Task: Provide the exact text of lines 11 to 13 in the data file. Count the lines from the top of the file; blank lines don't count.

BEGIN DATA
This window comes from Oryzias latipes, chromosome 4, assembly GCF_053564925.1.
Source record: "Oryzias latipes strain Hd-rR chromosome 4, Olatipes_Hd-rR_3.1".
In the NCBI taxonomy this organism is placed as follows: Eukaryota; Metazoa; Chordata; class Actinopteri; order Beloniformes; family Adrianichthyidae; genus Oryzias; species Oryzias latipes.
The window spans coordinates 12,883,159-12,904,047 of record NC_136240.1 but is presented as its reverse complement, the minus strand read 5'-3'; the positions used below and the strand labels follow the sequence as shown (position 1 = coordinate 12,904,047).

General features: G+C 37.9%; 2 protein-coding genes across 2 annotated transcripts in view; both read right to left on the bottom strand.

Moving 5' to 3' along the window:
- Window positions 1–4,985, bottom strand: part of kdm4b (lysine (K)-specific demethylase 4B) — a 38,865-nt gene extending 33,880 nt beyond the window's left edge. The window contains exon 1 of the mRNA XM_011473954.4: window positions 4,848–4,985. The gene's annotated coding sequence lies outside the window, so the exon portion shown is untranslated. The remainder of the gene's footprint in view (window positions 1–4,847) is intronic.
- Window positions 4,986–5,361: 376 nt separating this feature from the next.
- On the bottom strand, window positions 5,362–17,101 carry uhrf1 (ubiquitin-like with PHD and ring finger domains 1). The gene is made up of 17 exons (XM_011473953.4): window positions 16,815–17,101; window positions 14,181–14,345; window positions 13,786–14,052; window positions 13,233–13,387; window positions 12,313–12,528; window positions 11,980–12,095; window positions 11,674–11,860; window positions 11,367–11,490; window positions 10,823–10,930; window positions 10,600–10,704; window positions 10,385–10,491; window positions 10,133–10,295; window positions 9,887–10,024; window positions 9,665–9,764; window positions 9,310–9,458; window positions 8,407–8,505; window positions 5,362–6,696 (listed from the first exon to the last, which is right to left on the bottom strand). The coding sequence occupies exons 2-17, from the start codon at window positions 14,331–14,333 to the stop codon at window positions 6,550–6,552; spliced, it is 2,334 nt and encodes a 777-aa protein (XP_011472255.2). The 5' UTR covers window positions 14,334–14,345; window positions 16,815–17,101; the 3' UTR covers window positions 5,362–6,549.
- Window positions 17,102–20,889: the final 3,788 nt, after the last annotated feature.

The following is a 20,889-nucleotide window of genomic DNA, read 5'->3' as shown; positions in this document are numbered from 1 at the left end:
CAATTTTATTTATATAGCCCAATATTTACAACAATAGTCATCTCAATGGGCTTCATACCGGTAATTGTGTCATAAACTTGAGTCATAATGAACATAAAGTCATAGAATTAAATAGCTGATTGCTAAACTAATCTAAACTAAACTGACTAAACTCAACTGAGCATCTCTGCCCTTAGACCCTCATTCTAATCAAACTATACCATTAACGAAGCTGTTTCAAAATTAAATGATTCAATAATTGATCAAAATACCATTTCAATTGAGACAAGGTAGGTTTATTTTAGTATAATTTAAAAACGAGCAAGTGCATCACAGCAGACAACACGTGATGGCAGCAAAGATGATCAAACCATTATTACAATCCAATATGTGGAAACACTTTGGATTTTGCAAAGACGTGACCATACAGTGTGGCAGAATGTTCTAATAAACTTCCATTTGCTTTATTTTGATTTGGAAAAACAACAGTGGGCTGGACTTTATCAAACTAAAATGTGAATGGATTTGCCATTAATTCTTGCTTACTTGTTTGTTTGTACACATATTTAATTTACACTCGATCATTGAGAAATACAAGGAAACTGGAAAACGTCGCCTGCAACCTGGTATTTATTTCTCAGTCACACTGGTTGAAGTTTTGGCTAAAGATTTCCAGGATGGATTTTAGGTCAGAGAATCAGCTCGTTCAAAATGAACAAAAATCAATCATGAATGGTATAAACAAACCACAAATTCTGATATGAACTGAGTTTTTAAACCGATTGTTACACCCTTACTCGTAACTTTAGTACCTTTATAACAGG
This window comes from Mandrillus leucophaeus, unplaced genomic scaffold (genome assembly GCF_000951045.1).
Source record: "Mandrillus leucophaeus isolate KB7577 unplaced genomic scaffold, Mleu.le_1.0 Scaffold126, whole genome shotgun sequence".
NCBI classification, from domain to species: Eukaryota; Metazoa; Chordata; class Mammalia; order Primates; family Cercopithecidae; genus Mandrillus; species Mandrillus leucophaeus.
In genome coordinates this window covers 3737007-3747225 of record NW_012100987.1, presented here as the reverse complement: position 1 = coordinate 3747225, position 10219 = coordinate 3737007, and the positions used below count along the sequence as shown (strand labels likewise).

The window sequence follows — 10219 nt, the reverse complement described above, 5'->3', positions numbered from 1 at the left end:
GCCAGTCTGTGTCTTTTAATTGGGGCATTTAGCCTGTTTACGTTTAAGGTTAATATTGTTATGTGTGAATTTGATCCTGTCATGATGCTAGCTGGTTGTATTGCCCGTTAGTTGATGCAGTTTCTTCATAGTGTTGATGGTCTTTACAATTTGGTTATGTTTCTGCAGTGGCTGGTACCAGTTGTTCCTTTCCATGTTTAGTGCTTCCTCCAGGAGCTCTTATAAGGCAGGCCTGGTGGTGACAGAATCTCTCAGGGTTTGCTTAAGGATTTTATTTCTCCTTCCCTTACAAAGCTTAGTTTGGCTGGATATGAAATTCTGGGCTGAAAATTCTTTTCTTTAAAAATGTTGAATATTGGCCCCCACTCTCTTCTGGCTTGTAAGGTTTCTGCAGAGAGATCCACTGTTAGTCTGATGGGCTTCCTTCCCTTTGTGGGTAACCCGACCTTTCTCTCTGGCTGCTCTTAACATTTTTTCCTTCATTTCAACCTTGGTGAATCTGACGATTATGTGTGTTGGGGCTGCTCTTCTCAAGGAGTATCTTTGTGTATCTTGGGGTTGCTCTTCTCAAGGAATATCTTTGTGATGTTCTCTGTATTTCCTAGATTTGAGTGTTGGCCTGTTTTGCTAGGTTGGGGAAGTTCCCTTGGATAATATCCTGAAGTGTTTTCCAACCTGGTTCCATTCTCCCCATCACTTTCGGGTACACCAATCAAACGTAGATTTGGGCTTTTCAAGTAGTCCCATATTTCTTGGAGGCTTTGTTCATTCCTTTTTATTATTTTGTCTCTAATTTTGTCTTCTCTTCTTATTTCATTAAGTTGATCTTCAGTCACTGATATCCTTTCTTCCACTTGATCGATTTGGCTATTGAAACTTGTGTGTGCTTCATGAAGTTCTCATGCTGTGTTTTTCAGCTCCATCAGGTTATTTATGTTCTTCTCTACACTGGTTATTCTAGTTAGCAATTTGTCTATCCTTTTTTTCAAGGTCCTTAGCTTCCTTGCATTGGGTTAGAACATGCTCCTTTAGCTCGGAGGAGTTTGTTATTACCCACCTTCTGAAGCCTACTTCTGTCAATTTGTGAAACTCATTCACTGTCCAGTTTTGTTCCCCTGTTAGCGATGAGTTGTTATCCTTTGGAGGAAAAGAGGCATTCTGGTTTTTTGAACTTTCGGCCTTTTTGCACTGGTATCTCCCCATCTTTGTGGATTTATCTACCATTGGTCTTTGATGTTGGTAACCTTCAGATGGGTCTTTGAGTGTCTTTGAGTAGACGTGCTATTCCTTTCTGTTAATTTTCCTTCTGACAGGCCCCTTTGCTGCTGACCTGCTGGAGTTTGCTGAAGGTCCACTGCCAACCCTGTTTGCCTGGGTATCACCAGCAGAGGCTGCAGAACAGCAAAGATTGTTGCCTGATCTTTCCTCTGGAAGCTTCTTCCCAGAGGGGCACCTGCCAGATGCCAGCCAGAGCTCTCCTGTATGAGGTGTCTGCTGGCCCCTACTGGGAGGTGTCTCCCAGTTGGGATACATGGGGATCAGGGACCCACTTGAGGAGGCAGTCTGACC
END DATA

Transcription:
The following is a 20,889-nucleotide window of genomic DNA, read 5'->3' as shown; positions in this document are numbered from 1 at the left end:
CAATTTTATTTATATAGCCCAATATTTACAACAATAGTCATCTCAATGGGCTTCATACCGGTAATTGTGTCATAAACTTGAGTCATAATGAACATAAAGTCATAGAATTAAATAGCTGATTGCTAAACTAATCTAAACTAAACTGACTAAACTCAACTGAGCATCTCTGCCCTTAGACCCTCATTCTAATCAAACTATACCATTAACGAAGCTGTTTCAAAATTAAATGATTCAATAATTGATCAAAATACCATTTCAATTGAGACAAGGTAGGTTTATTTTAGTATAATTTAAAAACGAGCAAGTGCATCACAGCAGACAACACGTGATGGCAGCAAAGATGATCAAACCATTATTACAATCCAATATGTGGAAACACTTTGGATTTTGCAAAGACGTGACCATACAGTGTGGCAGAATGTTCTAATAAACTTCCATTTGCTTTATTTTGATTTGGAAAAACAACAGTGGGCTGGACTTTATCAAACTAAAATGTGAATGGATTTGCCATTAATTCTTGCTTACTTGTTTGTTTGTACACATATTTAATTTACACTCGATCATTGAGAAATACAAGGAAACTGGAAAACGTCGCCTGCAACCTGGTATTTATTTCTCAGTCACACTGGTTGAAGTTTTGGCTAAAGATTTCCAGGATGGATTTTAGGTCAGAGAATCAGCTCGTTCAAAATGAACAAAAATCAATCATGAATGGTATAAACAAACCACAAATTCTGATATGAACTGAGTTTTTAAACCGATTGTTACACCCTTACTCGTAACTTTAGTACCTTTATAACAGG
This window comes from Mandrillus leucophaeus, unplaced genomic scaffold (genome assembly GCF_000951045.1).